Governor activates Guard after Wisconsin violence
2 statues toppled in wake of Black protester’s arrest
MADISON, Wis. — Wisconsin Gov. Tony Evers activated the National Guard on Wednesday to protect state properties after a night of violence that included the toppling of two statues outside the state Capitol, one of which commemorated an abolitionist Civil War hero.
Protesters also attacked a state senator, threw a Molotov cocktail into a government building and attempted to break into the Capitol on Tuesday night, only to be repelled by pepper spray from police stationed inside. The violence broke out as a group of 200 to 300 people protested the arrest of a Black man who shouted at restaurant customers through a megaphone while carrying a baseball bat.
Evers, who toured the damage and said the violence was in “stark contrast” to earlier peaceful protests, said he was activating the National Guard “to make sure people can exercise their First Amendment rights while ensuring the safety of members of the public and state buildings and infrastructure.”
Republican state lawmakers and others faulted Evers and Madison Mayor Satya Rhodes-Conway for not moving more quickly Tuesday to quell the violence.
“The mob has become very bold,” said Madison Alderman Paul Skidmore. “They see they can get away with a little, and they inch forward more and more. (Downtown Madison) is a battle zone right now, and I fear for my city.”
The violence unfolded in a city long known as a liberal bastion with a history of protest, dating back to student demonstrations on the University of Wisconsin campus in the 1960s. About 100,000 people protested in 2011 over then-Gov. Scott Walker’s antiunion proposals.
It also exposed simmering anger over the 2015 shooting by police of a Black man by an officer who remains on the force.
The violence started Tuesday after Madison police arrested a protester who came to a restaurant across the street from the Capitol with a baseball bat on his shoulder. Video released by Madison police shows the man, Devenore Johnson, talking through a megaphone while walking around the restaurant’s outdoor patio and inside, saying he’s “disturbing” the restaurant and talking about God and the police before walking out.
On another video released by police, as many as five officers can be seen taking Johnson to the sidewalk and carrying him to a police squad car after he resisted arrest.
Johnson was charged in 2015 with being a passenger in a stolen car, resisting an officer and theft, according to online court records. He pleaded guilty to being a passenger and was sentenced to probation. The following year he was charged with being a party to armed robbery and theft. Under a plea deal, he was sentenced to probation after pleading guilty to theft.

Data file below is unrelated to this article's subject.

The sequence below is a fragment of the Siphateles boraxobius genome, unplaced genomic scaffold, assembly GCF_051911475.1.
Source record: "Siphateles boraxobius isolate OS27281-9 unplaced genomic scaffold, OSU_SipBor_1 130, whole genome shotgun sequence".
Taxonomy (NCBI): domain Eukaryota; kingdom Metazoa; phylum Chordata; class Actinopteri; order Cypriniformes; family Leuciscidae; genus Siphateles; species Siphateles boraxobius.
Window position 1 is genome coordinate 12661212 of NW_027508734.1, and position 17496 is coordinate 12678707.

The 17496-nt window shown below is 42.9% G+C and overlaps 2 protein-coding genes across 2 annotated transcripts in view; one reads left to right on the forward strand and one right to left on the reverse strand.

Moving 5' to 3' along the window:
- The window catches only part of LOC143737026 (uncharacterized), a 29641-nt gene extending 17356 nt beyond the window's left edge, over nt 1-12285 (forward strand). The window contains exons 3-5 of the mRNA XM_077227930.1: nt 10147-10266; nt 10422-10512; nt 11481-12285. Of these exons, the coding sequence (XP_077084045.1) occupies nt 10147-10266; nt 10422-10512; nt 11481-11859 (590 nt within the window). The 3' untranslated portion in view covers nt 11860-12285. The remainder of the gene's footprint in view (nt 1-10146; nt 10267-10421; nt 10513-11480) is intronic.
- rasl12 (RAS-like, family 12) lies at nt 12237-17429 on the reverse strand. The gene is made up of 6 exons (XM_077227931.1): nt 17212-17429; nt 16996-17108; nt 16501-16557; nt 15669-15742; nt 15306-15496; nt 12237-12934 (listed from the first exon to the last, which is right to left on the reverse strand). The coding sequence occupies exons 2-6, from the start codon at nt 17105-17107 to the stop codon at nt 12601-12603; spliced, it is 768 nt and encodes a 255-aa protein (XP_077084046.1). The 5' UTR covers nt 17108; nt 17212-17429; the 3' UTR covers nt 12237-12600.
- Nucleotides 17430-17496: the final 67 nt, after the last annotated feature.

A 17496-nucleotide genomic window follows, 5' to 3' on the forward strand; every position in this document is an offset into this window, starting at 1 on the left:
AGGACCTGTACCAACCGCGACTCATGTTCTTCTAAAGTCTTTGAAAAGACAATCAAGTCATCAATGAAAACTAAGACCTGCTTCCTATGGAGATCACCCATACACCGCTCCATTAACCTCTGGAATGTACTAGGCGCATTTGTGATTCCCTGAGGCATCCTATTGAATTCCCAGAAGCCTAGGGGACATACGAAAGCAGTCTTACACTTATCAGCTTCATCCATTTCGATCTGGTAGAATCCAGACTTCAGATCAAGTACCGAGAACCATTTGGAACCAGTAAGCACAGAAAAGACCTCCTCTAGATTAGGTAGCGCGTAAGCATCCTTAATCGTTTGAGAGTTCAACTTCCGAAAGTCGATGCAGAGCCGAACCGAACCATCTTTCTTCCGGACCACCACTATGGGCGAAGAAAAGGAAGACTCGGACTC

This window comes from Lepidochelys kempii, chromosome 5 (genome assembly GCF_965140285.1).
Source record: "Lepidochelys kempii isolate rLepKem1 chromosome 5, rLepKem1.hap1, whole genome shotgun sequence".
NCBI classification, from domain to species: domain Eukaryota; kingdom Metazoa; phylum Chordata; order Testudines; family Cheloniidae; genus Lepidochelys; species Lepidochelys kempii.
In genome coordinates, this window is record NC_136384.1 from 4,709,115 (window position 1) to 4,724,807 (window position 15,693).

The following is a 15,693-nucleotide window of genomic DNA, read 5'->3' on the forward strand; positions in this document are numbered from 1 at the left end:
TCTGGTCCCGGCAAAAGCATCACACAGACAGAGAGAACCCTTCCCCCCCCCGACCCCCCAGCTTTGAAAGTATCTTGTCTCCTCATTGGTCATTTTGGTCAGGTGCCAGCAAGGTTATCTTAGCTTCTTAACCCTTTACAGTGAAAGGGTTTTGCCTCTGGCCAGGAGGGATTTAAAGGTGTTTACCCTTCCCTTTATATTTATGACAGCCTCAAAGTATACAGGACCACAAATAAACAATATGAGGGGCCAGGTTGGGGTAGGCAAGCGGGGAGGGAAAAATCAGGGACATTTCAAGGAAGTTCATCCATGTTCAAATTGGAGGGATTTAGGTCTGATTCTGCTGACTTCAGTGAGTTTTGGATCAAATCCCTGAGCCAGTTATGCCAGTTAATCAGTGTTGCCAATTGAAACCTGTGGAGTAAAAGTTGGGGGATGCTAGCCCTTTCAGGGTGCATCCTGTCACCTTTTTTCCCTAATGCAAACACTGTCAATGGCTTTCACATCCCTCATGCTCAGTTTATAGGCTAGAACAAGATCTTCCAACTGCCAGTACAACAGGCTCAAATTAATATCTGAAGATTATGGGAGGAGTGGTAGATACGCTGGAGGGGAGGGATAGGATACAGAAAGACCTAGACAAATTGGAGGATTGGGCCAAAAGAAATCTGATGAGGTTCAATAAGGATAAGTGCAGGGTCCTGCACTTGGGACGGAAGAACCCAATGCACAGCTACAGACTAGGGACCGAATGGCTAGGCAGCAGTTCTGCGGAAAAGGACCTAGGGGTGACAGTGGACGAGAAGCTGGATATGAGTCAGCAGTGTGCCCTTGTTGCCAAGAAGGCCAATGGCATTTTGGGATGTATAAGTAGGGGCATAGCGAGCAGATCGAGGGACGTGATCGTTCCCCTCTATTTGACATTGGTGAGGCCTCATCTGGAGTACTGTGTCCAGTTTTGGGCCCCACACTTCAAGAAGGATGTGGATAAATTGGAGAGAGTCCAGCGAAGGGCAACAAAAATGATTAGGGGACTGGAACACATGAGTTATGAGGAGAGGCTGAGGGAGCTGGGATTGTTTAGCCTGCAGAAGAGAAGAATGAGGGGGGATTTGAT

Police said that Tuesday night a group of 200 to 300 people gathered and entered a private condominium building where they surrounded a tow truck, forcing the driver to abandon it. The crowd broke windows in multiple buildings, threw a Molotov cocktail into the city-county building and brought down the statues on the Capitol grounds.
Protesters chanting for Johnson’s release also broke glass at the Tommy Thompson Center, named for the former Republican governor, and smashed windows and lights at the Capitol.
Democratic state Sen. Tim Carpenter was assaulted after taking a cellphone video of protesters.
“Punched/kicked in the head, neck, ribs,” Carpenter tweeted around 4 a.m. “Innocent people are going to get killed.”
One of the statues toppled, decapitated and dragged into a lake about a half-mile away was of Civil War Col. Hans Christian Heg. He was an anti-slavery activist and leader of an anti-slave catcher militia in Wisconsin who fought for the Union and died of injuries suffered during the Battle of Chickamauga.
The base of the Heg statue was defaced with graffiti Wednesday morning that read “Fire Matt Kenny,” a reference to a white Madison police officer who shot and killed Tony Robinson, 19, in 2015. Kenny said Robinson had attacked him.
Dane County District Attorney Ismael Ozanne, who is Black, cleared Kenny of any criminal wrongdoing and he remains a Madison officer.
The other statue taken down represents Wisconsin’s motto “Forward.” It sat prominently outside the Capitol, facing the University of Wisconsin campus and State Street, an avenue lined with bars, restaurants and small businesses. That corridor has been the target of much of the vandalism since the death of George Floyd on May 25 in Minneapolis after a white police officer used his knee to pin the handcuffed Black man’s neck.
The “Forward” statue lies in the street Tuesday on Capitol Square in Madison, Wisconsin.